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Heritage Fellow At The Border: Cartel Tactics

Posted By James Carafano On March 24, 2009 @ 10:20 am In Ongoing Priorities | Comments Disabled

The character of the cartel war as seen in Pima County can be brutal. One “bandit” tactic is to organize small teams that camp out for days in the desert living on peanut butter and gallons of water. They set-up scouts on the hill tops to look out for law enforcement, as well as competitors. When a train of backpackers laden with dope are traversing the foot hills, an ambush team is quickly dispatched with sniper rifles. The packers are given a choice—give up their loads or their lives.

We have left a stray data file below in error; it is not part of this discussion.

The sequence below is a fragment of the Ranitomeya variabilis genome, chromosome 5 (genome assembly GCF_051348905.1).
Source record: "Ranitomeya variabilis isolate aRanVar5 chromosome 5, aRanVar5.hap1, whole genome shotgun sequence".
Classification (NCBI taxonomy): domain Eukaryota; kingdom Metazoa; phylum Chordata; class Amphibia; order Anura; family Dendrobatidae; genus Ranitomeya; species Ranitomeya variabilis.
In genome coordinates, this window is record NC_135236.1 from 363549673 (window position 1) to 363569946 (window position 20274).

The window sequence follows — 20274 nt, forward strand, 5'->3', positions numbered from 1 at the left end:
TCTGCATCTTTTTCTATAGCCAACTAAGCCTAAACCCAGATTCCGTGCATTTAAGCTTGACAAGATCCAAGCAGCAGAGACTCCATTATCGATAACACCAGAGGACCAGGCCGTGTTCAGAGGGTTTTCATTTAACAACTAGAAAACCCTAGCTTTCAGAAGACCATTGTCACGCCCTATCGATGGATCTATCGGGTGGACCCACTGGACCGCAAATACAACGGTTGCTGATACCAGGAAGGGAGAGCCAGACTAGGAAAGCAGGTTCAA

Sometimes, the cartels focus on hitting the “stash” houses where drugs are transloaded for shipment further north. For a while, the cartels pretend to impersonate the police doing a drug raid—but that tactic has waned as competitors caught on. Increasingly, stash houses are being “hardened” with weapons to withstand “enemy” assaults. Ever inventive, some drug smugglers are trying to by-pass the competition and the law by loading up ultra-light aircraft with hundreds-of-pounds of dope and flying their cargo in the dead of night across the border.

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